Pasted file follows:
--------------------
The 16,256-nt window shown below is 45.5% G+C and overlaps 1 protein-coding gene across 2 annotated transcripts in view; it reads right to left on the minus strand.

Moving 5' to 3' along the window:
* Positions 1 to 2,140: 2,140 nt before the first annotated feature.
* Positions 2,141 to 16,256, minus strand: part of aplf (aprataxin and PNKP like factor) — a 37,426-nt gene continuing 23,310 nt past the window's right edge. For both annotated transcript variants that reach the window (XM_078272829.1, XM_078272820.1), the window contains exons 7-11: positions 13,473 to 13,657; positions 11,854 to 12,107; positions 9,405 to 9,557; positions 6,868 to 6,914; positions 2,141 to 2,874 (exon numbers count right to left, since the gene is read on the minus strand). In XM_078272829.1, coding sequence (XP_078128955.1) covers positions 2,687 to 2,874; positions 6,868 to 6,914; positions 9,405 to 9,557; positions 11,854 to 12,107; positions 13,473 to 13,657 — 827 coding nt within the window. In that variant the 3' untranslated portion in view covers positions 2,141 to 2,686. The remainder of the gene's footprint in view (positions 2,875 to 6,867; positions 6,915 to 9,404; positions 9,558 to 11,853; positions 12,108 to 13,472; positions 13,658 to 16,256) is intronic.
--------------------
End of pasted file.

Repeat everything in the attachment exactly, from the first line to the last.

The 16,256-nt window shown below is 45.5% G+C and overlaps 1 protein-coding gene across 2 annotated transcripts in view; it reads right to left on the minus strand.

Moving 5' to 3' along the window:
* Positions 1 to 2,140: 2,140 nt before the first annotated feature.
* Positions 2,141 to 16,256, minus strand: part of aplf (aprataxin and PNKP like factor) — a 37,426-nt gene continuing 23,310 nt past the window's right edge. For both annotated transcript variants that reach the window (XM_078272829.1, XM_078272820.1), the window contains exons 7-11: positions 13,473 to 13,657; positions 11,854 to 12,107; positions 9,405 to 9,557; positions 6,868 to 6,914; positions 2,141 to 2,874 (exon numbers count right to left, since the gene is read on the minus strand). In XM_078272829.1, coding sequence (XP_078128955.1) covers positions 2,687 to 2,874; positions 6,868 to 6,914; positions 9,405 to 9,557; positions 11,854 to 12,107; positions 13,473 to 13,657 — 827 coding nt within the window. In that variant the 3' untranslated portion in view covers positions 2,141 to 2,686. The remainder of the gene's footprint in view (positions 2,875 to 6,867; positions 6,915 to 9,404; positions 9,558 to 11,853; positions 12,108 to 13,472; positions 13,658 to 16,256) is intronic.